• the romantic farewell scene in a cave behind a cascading waterfall between Nathaniel "Hawkeye" Poe (Daniel Day-Lewis) and a redcoat colonel's headstrong daughter Cora Munro (Madeleine Stowe) as they were pursued by a Huron war party, with Hawkeye's promise: ("...You stay alive, no matter what occurs! I will find you. No matter how long it takes, no matter how far, I will find you!...")
  • the poignant eulogy by Chingachgook (Russell Means) for his son Uncas (Eric Schweig) after avenging his death by killing Magua (Wes Studi) - he spoke the film's final lines of dialogue: ("Great Spirit, Maker of All Life. A warrior goes to you swift and straight as an arrow shot into the sun. Welcome him and let him take his place at the council fire of my people. He is Uncas, my son. Tell them to be patient and ask death for speed; for they are all there but one - I, Chingachgook - Last of the Mohicans")
  • the tearjerking moment after Chingachgook finished his speech, when he gave a tortured look to his adoptive European-born white son Hawkeye as they looked out to the New York wilderness

The Last Picture Show (1971)

  • the fishing scene in which ex-cowboy Sam 'The Lion' (Oscar-winning Ben Johnson) reminisced about a girl he swam nude with one day: ("...she wanted to swim the horses across this tank. Kind of a crazy thing to do, but we done it anyway. She bet me a silver dollar she could beat me across. She did. This old horse I was ridin' didn't want to take the water. But she was always lookin' for somethin' to do like that. Somethin' wild. I'll bet she's still got that silver dollar")
  • the scene of the senseless death of Sonny Crawford's (Timothy Bottoms) mentally-retarded brother Billy (Sam Bottoms) -- hit by a truck -- and Sonny's anguished cry to the insensitive bystanders: ("He was sweepin', ya sons of bitches. He was sweepin'!"), before covering Billy's body with his letter jacket
  • the scene of the tirade of coach's wife Ruth Popper (Cloris Leachman) at Sonny for abandoning her when he returned to her after Billy's death: ("What am I doing apologizin' to you? Why am I always apologizin' to you, ya little bastard?...") before empathically realizing Sonny's pain: ("Never you mind, honey, never you mind...")

Legends of the Fall (1994)

  • the scene in which family patriarch Colonel William Ludlow (Anthony Hopkins), unable to speak after having suffered a stroke ("He can't talk now"), wrote on a chalkboard: "AM HAPPY" - to middle son Tristan (Brad Pitt) on his return to the ranch after years of self-exile
  • the accidental death of Tristan's "half-breed" wife Isabel Two (Karina Lombard) by a ricocheting bullet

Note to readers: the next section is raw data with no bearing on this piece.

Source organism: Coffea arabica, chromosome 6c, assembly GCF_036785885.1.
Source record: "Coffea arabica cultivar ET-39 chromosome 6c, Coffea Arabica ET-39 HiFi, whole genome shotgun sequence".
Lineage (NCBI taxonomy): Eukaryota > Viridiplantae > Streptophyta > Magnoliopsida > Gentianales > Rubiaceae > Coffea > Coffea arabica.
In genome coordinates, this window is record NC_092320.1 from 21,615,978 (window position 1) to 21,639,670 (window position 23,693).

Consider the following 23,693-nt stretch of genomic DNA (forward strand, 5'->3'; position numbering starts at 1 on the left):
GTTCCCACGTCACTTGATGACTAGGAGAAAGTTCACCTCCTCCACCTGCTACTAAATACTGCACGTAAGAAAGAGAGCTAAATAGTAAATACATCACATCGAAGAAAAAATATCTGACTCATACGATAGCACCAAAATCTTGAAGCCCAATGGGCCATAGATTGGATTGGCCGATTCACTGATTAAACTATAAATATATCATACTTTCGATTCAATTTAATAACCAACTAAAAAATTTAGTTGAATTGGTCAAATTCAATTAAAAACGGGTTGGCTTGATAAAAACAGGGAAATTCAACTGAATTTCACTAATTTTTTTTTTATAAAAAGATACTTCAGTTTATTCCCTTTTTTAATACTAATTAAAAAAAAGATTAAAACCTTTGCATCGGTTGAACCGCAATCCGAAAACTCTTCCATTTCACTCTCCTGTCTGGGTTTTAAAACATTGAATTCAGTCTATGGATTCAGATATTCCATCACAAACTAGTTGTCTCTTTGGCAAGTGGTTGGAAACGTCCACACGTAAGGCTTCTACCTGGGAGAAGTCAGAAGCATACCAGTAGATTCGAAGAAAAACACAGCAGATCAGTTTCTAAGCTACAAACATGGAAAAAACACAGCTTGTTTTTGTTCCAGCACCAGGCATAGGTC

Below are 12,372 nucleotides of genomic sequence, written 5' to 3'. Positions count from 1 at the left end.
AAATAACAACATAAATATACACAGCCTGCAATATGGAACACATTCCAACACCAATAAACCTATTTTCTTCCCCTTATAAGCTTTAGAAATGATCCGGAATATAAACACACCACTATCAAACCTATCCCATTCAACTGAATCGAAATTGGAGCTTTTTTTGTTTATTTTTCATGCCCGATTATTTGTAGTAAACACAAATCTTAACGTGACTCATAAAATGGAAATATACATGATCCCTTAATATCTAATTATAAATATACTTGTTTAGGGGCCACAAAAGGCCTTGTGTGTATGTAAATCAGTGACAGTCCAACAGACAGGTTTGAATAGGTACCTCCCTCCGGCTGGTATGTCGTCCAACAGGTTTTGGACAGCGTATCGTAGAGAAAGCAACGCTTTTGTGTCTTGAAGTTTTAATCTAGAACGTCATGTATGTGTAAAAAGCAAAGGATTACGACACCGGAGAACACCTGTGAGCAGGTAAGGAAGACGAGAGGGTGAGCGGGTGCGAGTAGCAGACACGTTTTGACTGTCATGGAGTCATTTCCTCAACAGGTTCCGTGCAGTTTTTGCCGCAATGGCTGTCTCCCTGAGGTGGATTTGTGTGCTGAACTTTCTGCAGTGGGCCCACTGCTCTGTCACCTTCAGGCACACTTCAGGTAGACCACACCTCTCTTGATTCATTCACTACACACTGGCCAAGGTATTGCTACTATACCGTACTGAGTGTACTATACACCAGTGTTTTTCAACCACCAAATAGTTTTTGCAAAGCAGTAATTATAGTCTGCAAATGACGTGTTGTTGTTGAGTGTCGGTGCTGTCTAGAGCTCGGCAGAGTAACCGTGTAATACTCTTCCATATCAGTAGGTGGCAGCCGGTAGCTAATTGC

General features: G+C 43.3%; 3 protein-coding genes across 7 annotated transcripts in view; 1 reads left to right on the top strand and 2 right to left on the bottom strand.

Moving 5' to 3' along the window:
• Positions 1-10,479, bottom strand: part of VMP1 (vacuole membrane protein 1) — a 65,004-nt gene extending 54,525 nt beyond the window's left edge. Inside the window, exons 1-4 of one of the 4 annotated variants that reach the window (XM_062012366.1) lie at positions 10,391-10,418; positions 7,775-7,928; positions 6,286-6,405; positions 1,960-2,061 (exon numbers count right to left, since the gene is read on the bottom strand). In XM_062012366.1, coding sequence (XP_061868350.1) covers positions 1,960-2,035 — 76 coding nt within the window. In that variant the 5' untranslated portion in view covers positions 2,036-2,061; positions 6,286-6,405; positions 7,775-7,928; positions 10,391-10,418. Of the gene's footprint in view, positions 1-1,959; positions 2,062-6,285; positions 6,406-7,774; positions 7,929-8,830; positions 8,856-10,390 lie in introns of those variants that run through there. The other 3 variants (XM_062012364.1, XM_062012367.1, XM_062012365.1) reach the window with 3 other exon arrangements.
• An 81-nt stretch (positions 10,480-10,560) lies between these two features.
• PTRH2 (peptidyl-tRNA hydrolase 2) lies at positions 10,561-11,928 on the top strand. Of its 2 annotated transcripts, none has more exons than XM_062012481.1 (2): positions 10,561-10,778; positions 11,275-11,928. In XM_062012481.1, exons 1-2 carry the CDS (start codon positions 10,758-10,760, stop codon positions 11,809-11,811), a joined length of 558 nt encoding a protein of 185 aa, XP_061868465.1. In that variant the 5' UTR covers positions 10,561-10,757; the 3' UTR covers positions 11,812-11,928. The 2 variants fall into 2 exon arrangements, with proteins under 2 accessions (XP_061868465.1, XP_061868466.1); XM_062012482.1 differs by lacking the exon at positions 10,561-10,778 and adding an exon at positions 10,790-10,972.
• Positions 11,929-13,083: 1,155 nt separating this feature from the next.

• the reconciliation and hug between the Colonel and his eldest, politician son Alfred Ludlow (Aidan Quinn) when Alfred saved his family from mobster John T. O'Banion's (Robert Wisden) gang

Letter From an Unknown Woman (1948)

  • the unrequited love and sorrow of Lisa (Joan Fontaine) - the film title's "unknown woman," revealed in the opening scene in a letter to womanizing pianist Stefan Brand (Louis Jourdan), and addressed from St. Catherine's Hospital - and its startling first statement (in female voice-over): "By the time you read this letter, I may be dead"; after another line: "If this reaches you, you will know how I became yours when you didn't know who I was or even that I existed," there was a segue to a flashback to tell the story
  • the scene in which as a shy, fourteen year old girl, Lisa stood in fright behind a glass door, holding it open for the pianist she had fallen in love with
  • the scene on the staircase in which Lisa looked down and witnessed Stefan's return home in the early morning hours with his latest woman-of-the-evening
  • Lisa's one night of romantic bliss with Stefan including his purchase of a single white rose for her
  • the sequence at the Viennese fairgrounds - their cyclorama ride, dancing in a deserted dance-hall, her kneeling at the keyboard as he played, and her return up the stairs to his apartment
  • their goodbye at the train station when Lisa said: "I'll be here when you get back" as Stefan falsely promised to be gone only two weeks ("It won't be long. I'll be back in two weeks"); however, Lisa's voice-over of her letter recalled: "Two weeks. Stefan, how little you knew yourself. That train was taking you out of my life"
  • the sequence in which Lisa left her husband, wealthy, middle-aged Austrian aristocrat named Johann Stauffer (Marcel Journet) (who accepted her son born out of wedlock), and returned with a large bouquet of white roses to offer herself to her pianist love
  • the touching scene (and ending scene) years later of Stefan looking back and remembering the enamoured young girl shyly holding the door open for him

Greatest Film Tearjerkers, Moments and Scenes
(alphabetical by film title)